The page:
In Jarrad Martyn's new show of paintings three seemingly separate themes exist alongside one another. At first glance paintings about the dinosaur tracks at Broome's Gantheaume Point, the nuclear testing programme in Montebello in the 1950s and the recent shark cull appear destined to create a pictorial frisson but unlikely to establish any lasting connections. That is until one realises the works represent three interlocking points in the long history of Australia's western third. That history, while it is populated with many moments of individual joy, is also framed by an uneasy relationship between its post 1829 inhabitants and the vast landscape they inhabit, a landscape and its history with which they seem to be reluctant to engage with any intimacy.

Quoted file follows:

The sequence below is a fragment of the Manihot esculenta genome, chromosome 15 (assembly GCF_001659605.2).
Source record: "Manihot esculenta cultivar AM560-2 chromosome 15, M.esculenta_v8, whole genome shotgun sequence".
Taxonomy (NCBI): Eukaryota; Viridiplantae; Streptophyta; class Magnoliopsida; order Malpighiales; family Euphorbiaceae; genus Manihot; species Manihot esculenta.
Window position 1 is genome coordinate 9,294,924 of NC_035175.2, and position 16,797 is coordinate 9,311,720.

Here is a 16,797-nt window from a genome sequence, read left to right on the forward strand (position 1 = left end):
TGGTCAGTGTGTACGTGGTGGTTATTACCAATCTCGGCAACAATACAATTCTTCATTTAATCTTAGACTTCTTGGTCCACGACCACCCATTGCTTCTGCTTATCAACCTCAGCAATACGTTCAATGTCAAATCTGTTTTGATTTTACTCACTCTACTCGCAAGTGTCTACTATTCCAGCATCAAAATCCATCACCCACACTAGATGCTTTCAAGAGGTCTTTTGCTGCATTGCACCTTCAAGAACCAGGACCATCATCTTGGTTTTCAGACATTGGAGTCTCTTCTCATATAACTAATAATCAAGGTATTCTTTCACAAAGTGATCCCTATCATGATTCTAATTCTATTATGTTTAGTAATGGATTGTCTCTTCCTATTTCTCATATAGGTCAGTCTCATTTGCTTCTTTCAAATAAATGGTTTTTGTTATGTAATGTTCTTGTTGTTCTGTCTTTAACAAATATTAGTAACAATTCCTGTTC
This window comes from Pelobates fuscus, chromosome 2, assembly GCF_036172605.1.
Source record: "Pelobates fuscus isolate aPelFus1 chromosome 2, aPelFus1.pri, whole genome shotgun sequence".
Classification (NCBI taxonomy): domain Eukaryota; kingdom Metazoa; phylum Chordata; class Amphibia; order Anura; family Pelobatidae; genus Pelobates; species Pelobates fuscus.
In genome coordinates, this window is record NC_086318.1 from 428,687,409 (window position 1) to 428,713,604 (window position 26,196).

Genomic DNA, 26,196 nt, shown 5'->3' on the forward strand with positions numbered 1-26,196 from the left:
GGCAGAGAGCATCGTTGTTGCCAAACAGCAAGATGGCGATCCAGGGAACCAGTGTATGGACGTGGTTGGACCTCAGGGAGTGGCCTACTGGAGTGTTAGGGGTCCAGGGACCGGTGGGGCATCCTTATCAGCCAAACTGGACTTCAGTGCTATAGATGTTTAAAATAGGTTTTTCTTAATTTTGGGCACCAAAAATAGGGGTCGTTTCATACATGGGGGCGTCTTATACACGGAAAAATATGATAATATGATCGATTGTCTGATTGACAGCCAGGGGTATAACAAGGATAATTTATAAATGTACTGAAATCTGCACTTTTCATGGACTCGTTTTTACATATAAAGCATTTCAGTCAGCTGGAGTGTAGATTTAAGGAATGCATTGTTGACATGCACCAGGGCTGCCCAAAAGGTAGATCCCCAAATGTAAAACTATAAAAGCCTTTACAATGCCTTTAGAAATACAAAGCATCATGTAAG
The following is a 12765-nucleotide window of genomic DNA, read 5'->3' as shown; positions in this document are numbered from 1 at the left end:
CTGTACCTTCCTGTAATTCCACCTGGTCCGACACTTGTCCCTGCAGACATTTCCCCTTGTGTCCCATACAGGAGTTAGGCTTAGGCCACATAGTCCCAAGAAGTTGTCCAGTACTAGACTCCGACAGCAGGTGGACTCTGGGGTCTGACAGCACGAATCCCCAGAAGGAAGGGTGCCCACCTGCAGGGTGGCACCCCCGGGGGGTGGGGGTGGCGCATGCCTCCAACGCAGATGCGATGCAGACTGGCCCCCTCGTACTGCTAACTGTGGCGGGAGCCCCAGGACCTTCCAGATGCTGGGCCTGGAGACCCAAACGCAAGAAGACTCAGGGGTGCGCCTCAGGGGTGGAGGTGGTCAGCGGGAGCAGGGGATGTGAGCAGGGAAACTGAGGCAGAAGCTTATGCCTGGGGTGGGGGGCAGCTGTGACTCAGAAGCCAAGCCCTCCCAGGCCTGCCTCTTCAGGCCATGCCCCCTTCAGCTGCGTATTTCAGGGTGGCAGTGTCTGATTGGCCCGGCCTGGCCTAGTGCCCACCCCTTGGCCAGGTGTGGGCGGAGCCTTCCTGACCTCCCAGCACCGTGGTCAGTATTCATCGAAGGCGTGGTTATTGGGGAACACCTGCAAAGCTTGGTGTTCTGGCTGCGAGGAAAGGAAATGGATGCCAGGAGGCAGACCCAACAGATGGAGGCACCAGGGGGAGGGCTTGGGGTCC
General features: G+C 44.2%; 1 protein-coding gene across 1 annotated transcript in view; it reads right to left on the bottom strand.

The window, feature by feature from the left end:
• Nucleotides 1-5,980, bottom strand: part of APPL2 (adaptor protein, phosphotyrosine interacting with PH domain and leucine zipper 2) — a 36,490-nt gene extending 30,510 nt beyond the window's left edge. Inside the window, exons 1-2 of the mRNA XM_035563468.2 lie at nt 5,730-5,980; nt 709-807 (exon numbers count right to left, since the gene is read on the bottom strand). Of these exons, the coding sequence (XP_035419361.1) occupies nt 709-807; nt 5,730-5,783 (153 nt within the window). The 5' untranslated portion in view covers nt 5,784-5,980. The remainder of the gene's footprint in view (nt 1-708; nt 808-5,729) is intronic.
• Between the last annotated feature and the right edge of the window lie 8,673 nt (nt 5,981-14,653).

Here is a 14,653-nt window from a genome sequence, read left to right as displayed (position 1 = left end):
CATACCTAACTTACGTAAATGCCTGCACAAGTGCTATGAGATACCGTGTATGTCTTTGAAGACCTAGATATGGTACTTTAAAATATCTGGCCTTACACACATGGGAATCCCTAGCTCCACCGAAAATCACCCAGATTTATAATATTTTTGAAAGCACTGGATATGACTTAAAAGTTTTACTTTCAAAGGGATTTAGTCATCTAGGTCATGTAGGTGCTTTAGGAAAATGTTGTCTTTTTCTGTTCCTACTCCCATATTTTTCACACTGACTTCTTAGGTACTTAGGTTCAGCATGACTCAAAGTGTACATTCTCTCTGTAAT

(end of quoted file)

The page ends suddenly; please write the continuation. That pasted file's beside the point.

For many years the phrase The Golden State, the title of the exhibition, was the strap line on every West Australian's car licence plate. As the artist has said, the slogan was concocted by a PR team – somewhere - to conjure up the picturesque imaginings of a bountiful natural world filled with economically productive resources. Once this idealised notion is placed within the context of the paintings on show, the slogan loses a little of its optimistic shine and the slogan becomes more of a sardonic aside; three words crying out for a question mark at the end of them. The intention in exhibiting these paintings is to evoke a world that is given meaning through the intersection of the past and the present, setting up a dialogue that questions the certainty of slogans, and which wryly challenges the accepted triumphalist narrative of our engagement with the natural landscape. By painting a number of lesser known historical events, the idea of the golden state becomes an ironic starting point for 'that little talk' we all need to have. The paintings show us events which are less concerned with the sparkle of distracting shiny things, and more to do expanding a view of how awkwardly we are positioned with a recent history shared with an ancient culture and an ancient landscape.